TAGGED is the story of four young people growing up in Sydney's western suburbs at a time when the public spotlight is on the notorious suburb of Bankstown. While the media runs hot with stories of youth crime and stereotypes of gangs, drugs and drive-bys, these teenagers from four very different racial and religious backgrounds react strongly against the media’s negative cliches and talk about the things they love in their community.
Conversations with the four participants capture their idealism and their personalities in moments of self-reflection, while observational filming in local and familiar settings capture the reality of their daily lives.
Paul hangs out in the streets with his Samoan mates. They are absorbed in the movements and lyrics of their own Rap group, which they infuse with islander rhythms. Paul is the one who understands that their music might break the cycle of boredom and petty crime that tempts them into strife. His sharp sense of how things work on the streets run parallel with the deep Christian beliefs of his traditional, Samoan Baptist family.
Rhonda is a competitive and ambitious teenager from a Vietnamese/Chinese background. She is determined to do well at high school and to go to university. With other Vietnamese teenage girls, she has a modern dance troupe (“half-Oriental, half-Pop”) which performs in a local shopping mall during Youth Week. She studies hard but when a chance arises for her to visit South Korea as a Youth Ambassador, she grasps the challenge of travelling, even if it means being away from her parents’ guidance.
Sara is an Islamic teenager from a Lebanese background. She is ambitious and has a large, confident personality, and is deeply involved in the life of her loud, noisy, extended family. At the same time, she is active in the community, culminating in her becoming the Bankstown Multicultural Youth Service’s Young Citizen of the Year. She believes “if you have something to say, then you should stand up and say it,” and is a far cry from the stereotype of an inhibited Muslim girl. She knows exactly what she wants to do with her life and slowly and steadily, with her parent’s encouragement, she's making it happen.
Tony is sociable and active in the local community as a member of the Bankstown Council's Youth Advisory Committee. He might appear to be a model young citizen but his optimism masks the personal problems he is facing. He confesses that he is “torn apart” by the traditional expectations of his Vietnamese parents. It is this anguish that prompts him to abandon high school and to decide to get married. As we follow Tony’s journey, his bright exterior falters to reveal some of the stresses that weigh on his young life and leave us wondering if his idealism will survive adolescence.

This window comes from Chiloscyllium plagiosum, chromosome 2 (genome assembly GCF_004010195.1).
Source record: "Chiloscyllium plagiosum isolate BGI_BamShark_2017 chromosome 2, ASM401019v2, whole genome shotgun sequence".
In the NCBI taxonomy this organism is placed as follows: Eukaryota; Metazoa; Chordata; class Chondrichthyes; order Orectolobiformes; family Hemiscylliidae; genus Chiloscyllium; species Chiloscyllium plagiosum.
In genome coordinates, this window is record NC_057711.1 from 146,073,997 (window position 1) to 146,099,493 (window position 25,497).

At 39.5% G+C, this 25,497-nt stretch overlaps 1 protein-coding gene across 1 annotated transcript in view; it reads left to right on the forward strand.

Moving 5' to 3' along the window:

How the film came about …
Controversy has not been foreign to the south-western Sydney suburbs surrounding Bankstown but the 1998 drive-by shooting of the Lakemba police station shocked the locals as much as the wider public. The resulting mainstream media coverage drew a flood of (often exaggerated) public attention to issues of youth and ethnic crime in the area that contrasted starkly with the friendly introduction to Bankstown that I had received. My experience of working with and studying the media and multiculturalism fed an interest to develop a more realistic portrayal of the diverse community and its young people, and I decided to frame this within an academic study of the creative practice of documentary filmmaking.
At the beginning of 2001, I commenced the primary work of researching the film for my doctoral studies at the University of Technology, Sydney. Within days, a 16-year-old boy was shot and killed at the Bankstown Interchange on his way home from school. Police were already investigating a number of high profile criminal activities involving youth. Their crackdown targeted local young men from middle-eastern backgrounds and included intercepting, questioning and searching any young man of that appearance at random and in public places. The mainstream media coverage was extensive and fuelled by public comments from the Premier and the Police Commissioner about Lebanese gangs and inflamed responses from various sections of the community about racial stereotyping.
It was against this background that I began my search to locate young participants who would be prepared to work with me on a documentary that explored what it was really like for them to grow up in Bankstown. What choices will they make as they weave their way through these crucial teenage years? What are their ambitions? How have events moulded the way they think and feel and act? How do they respond to what is happening around them?
The result is a story that interweaves the personal experiences of these four young people of different racial, ethic, religious family backgrounds, who allow us to follow their journey from teenage to adulthood.
- Kay Donovan 2006
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